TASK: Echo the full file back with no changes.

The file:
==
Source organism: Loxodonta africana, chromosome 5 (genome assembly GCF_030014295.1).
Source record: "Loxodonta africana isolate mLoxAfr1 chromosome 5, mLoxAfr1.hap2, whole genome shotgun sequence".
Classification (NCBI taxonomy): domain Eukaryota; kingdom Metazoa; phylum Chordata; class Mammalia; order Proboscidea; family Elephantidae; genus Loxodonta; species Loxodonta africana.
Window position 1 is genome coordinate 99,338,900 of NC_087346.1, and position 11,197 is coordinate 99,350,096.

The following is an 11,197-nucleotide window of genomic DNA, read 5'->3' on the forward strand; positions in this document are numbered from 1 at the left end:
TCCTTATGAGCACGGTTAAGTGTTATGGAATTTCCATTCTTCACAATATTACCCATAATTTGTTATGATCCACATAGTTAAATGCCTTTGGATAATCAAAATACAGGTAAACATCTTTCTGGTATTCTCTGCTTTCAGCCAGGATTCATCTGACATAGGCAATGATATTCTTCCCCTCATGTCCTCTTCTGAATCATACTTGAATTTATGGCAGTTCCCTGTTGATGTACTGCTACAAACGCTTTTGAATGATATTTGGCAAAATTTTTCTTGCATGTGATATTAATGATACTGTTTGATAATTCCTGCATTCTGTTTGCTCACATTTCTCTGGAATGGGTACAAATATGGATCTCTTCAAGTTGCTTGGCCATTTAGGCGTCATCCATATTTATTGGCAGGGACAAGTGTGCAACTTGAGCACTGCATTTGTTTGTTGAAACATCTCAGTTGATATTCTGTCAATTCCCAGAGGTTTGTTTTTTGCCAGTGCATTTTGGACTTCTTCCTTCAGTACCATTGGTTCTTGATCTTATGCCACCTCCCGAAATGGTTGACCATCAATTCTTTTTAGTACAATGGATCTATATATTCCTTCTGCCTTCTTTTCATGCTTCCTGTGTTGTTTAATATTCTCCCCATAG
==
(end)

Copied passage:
Source organism: Loxodonta africana, chromosome 5 (genome assembly GCF_030014295.1).
Source record: "Loxodonta africana isolate mLoxAfr1 chromosome 5, mLoxAfr1.hap2, whole genome shotgun sequence".
Classification (NCBI taxonomy): domain Eukaryota; kingdom Metazoa; phylum Chordata; class Mammalia; order Proboscidea; family Elephantidae; genus Loxodonta; species Loxodonta africana.
Window position 1 is genome coordinate 99,338,900 of NC_087346.1, and position 11,197 is coordinate 99,350,096.

The following is an 11,197-nucleotide window of genomic DNA, read 5'->3' on the forward strand; positions in this document are numbered from 1 at the left end:
TCCTTATGAGCACGGTTAAGTGTTATGGAATTTCCATTCTTCACAATATTACCCATAATTTGTTATGATCCACATAGTTAAATGCCTTTGGATAATCAAAATACAGGTAAACATCTTTCTGGTATTCTCTGCTTTCAGCCAGGATTCATCTGACATAGGCAATGATATTCTTCCCCTCATGTCCTCTTCTGAATCATACTTGAATTTATGGCAGTTCCCTGTTGATGTACTGCTACAAACGCTTTTGAATGATATTTGGCAAAATTTTTCTTGCATGTGATATTAATGATACTGTTTGATAATTCCTGCATTCTGTTTGCTCACATTTCTCTGGAATGGGTACAAATATGGATCTCTTCAAGTTGCTTGGCCATTTAGGCGTCATCCATATTTATTGGCAGGGACAAGTGTGCAACTTGAGCACTGCATTTGTTTGTTGAAACATCTCAGTTGATATTCTGTCAATTCCCAGAGGTTTGTTTTTTGCCAGTGCATTTTGGACTTCTTCCTTCAGTACCATTGGTTCTTGATCTTATGCCACCTCCCGAAATGGTTGACCATCAATTCTTTTTAGTACAATGGATCTATATATTCCTTCTGCCTTCTTTTCATGCTTCCTGTGTTGTTTAATATTCTCCCCATAG